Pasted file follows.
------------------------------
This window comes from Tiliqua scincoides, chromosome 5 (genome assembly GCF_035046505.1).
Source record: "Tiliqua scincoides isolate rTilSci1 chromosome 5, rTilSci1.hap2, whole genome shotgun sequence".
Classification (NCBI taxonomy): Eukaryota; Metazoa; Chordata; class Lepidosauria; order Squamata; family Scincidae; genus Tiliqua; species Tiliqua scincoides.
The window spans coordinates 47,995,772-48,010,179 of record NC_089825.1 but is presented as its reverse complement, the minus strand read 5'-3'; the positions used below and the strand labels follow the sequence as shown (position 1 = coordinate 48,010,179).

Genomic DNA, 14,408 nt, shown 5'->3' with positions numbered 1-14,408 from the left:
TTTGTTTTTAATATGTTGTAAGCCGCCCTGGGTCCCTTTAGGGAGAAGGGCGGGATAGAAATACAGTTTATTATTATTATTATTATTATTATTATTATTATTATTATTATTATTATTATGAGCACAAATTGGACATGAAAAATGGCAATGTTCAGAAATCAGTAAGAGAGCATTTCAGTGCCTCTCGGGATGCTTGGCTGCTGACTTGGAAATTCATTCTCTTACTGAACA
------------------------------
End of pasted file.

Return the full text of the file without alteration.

This window comes from Tiliqua scincoides, chromosome 5 (genome assembly GCF_035046505.1).
Source record: "Tiliqua scincoides isolate rTilSci1 chromosome 5, rTilSci1.hap2, whole genome shotgun sequence".
Classification (NCBI taxonomy): Eukaryota; Metazoa; Chordata; class Lepidosauria; order Squamata; family Scincidae; genus Tiliqua; species Tiliqua scincoides.
The window spans coordinates 47,995,772-48,010,179 of record NC_089825.1 but is presented as its reverse complement, the minus strand read 5'-3'; the positions used below and the strand labels follow the sequence as shown (position 1 = coordinate 48,010,179).

Genomic DNA, 14,408 nt, shown 5'->3' with positions numbered 1-14,408 from the left:
TTTGTTTTTAATATGTTGTAAGCCGCCCTGGGTCCCTTTAGGGAGAAGGGCGGGATAGAAATACAGTTTATTATTATTATTATTATTATTATTATTATTATTATTATTATTATTATTATGAGCACAAATTGGACATGAAAAATGGCAATGTTCAGAAATCAGTAAGAGAGCATTTCAGTGCCTCTCGGGATGCTTGGCTGCTGACTTGGAAATTCATTCTCTTACTGAACA